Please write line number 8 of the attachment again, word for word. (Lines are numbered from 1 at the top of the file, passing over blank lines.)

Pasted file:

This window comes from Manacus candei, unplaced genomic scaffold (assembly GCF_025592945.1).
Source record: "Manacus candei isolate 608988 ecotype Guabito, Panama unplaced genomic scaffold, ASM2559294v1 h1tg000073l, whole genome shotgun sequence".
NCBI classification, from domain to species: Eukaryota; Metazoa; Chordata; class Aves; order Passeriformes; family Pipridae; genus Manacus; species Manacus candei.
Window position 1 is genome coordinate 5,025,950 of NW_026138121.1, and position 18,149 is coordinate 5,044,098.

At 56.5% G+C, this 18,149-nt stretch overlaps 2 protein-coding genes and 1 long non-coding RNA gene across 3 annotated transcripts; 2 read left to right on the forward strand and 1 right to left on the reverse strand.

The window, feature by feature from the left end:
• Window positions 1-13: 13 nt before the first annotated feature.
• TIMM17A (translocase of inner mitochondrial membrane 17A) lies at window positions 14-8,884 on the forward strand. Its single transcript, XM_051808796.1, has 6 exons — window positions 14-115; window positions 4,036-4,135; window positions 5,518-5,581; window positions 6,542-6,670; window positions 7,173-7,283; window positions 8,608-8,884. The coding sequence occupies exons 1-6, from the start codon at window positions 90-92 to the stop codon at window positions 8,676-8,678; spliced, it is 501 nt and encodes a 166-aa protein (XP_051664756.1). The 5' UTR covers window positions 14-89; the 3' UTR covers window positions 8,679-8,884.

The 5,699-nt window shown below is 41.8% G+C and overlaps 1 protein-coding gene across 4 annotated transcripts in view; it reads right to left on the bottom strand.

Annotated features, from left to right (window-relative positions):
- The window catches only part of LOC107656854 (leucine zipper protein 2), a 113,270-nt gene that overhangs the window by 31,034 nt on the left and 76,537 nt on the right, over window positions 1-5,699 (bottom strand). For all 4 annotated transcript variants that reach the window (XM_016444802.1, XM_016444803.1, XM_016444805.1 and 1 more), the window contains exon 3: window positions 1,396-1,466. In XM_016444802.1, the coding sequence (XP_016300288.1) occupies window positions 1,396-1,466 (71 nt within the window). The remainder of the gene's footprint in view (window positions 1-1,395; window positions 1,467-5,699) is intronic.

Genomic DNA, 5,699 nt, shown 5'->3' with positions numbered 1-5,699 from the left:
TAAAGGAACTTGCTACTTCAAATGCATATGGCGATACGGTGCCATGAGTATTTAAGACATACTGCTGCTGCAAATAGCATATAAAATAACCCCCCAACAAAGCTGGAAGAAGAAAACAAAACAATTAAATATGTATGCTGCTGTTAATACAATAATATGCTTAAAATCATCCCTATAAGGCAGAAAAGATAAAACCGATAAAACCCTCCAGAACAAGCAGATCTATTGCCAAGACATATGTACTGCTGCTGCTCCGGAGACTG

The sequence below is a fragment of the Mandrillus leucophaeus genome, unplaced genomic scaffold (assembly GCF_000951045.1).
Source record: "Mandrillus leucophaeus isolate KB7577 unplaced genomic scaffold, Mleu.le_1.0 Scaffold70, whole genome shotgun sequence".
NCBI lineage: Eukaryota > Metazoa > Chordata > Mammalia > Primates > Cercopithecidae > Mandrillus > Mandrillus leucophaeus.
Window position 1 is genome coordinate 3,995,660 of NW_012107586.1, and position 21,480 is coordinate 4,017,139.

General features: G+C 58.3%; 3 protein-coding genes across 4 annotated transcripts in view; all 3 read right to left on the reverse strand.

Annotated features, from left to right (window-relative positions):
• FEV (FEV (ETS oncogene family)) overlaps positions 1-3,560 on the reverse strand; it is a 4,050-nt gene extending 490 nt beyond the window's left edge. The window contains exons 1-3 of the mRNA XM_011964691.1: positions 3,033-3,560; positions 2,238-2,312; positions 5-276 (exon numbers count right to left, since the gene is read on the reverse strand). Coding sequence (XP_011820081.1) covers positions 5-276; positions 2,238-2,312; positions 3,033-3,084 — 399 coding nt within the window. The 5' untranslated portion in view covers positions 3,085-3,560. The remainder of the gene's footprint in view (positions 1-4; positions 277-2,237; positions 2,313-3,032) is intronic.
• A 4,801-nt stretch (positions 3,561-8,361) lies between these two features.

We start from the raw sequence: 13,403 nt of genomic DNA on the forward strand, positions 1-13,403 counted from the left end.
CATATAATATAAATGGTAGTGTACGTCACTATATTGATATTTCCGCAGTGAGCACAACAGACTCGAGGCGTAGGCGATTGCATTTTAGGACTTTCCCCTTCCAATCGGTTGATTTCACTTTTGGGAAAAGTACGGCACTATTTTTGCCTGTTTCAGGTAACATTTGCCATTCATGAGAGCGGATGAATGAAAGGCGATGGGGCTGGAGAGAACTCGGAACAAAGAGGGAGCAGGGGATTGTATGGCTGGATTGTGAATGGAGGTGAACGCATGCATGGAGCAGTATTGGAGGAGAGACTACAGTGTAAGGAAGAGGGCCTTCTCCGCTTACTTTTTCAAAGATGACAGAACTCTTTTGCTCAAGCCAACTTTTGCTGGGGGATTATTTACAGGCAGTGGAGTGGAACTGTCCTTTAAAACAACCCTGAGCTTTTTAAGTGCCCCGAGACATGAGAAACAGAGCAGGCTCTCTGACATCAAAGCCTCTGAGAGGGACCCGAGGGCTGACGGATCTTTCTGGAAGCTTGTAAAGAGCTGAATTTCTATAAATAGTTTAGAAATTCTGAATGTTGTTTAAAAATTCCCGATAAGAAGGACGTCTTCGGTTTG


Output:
• TIMM17A (translocase of inner mitochondrial membrane 17A) lies at window positions 14-8,884 on the forward strand. Its single transcript, XM_051808796.1, has 6 exons — window positions 14-115; window positions 4,036-4,135; window positions 5,518-5,581; window positions 6,542-6,670; window positions 7,173-7,283; window positions 8,608-8,884. The coding sequence occupies exons 1-6, from the start codon at window positions 90-92 to the stop codon at window positions 8,676-8,678; spliced, it is 501 nt and encodes a 166-aa protein (XP_051664756.1). The 5' UTR covers window positions 14-89; the 3' UTR covers window positions 8,679-8,884.